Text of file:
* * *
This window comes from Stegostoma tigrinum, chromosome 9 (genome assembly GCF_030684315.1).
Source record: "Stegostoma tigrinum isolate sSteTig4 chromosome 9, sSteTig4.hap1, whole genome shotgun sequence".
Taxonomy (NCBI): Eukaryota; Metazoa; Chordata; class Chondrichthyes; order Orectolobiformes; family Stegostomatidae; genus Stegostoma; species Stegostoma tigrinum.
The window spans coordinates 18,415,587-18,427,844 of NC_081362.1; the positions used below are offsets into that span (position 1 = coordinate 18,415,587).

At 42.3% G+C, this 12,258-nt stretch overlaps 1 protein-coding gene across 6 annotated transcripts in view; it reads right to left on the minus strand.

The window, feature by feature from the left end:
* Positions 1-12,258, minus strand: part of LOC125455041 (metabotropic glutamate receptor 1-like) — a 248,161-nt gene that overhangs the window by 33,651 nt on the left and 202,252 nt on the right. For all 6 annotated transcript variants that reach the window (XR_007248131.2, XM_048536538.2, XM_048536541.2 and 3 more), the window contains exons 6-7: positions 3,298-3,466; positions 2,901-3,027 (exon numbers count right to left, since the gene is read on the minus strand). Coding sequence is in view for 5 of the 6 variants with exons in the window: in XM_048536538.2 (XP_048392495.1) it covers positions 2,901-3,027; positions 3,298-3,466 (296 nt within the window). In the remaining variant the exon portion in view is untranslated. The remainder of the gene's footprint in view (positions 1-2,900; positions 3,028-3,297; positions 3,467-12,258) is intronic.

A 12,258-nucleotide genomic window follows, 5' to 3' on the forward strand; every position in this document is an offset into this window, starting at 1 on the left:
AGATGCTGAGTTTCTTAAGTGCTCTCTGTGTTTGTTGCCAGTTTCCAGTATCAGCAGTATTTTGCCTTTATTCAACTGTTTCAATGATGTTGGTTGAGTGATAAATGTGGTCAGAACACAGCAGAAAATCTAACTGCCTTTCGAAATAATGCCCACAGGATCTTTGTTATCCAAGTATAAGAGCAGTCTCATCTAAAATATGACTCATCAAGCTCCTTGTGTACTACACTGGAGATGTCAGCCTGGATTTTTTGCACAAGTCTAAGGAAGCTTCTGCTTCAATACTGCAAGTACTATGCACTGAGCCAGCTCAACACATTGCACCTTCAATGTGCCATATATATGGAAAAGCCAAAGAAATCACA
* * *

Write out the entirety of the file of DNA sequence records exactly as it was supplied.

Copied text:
This window comes from Stegostoma tigrinum, chromosome 9 (genome assembly GCF_030684315.1).
Source record: "Stegostoma tigrinum isolate sSteTig4 chromosome 9, sSteTig4.hap1, whole genome shotgun sequence".
Taxonomy (NCBI): Eukaryota; Metazoa; Chordata; class Chondrichthyes; order Orectolobiformes; family Stegostomatidae; genus Stegostoma; species Stegostoma tigrinum.
The window spans coordinates 18,415,587-18,427,844 of NC_081362.1; the positions used below are offsets into that span (position 1 = coordinate 18,415,587).

At 42.3% G+C, this 12,258-nt stretch overlaps 1 protein-coding gene across 6 annotated transcripts in view; it reads right to left on the minus strand.

The window, feature by feature from the left end:
* Positions 1-12,258, minus strand: part of LOC125455041 (metabotropic glutamate receptor 1-like) — a 248,161-nt gene that overhangs the window by 33,651 nt on the left and 202,252 nt on the right. For all 6 annotated transcript variants that reach the window (XR_007248131.2, XM_048536538.2, XM_048536541.2 and 3 more), the window contains exons 6-7: positions 3,298-3,466; positions 2,901-3,027 (exon numbers count right to left, since the gene is read on the minus strand). Coding sequence is in view for 5 of the 6 variants with exons in the window: in XM_048536538.2 (XP_048392495.1) it covers positions 2,901-3,027; positions 3,298-3,466 (296 nt within the window). In the remaining variant the exon portion in view is untranslated. The remainder of the gene's footprint in view (positions 1-2,900; positions 3,028-3,297; positions 3,467-12,258) is intronic.

A 12,258-nucleotide genomic window follows, 5' to 3' on the forward strand; every position in this document is an offset into this window, starting at 1 on the left:
AGATGCTGAGTTTCTTAAGTGCTCTCTGTGTTTGTTGCCAGTTTCCAGTATCAGCAGTATTTTGCCTTTATTCAACTGTTTCAATGATGTTGGTTGAGTGATAAATGTGGTCAGAACACAGCAGAAAATCTAACTGCCTTTCGAAATAATGCCCACAGGATCTTTGTTATCCAAGTATAAGAGCAGTCTCATCTAAAATATGACTCATCAAGCTCCTTGTGTACTACACTGGAGATGTCAGCCTGGATTTTTTGCACAAGTCTAAGGAAGCTTCTGCTTCAATACTGCAAGTACTATGCACTGAGCCAGCTCAACACATTGCACCTTCAATGTGCCATATATATGGAAAAGCCAAAGAAATCACA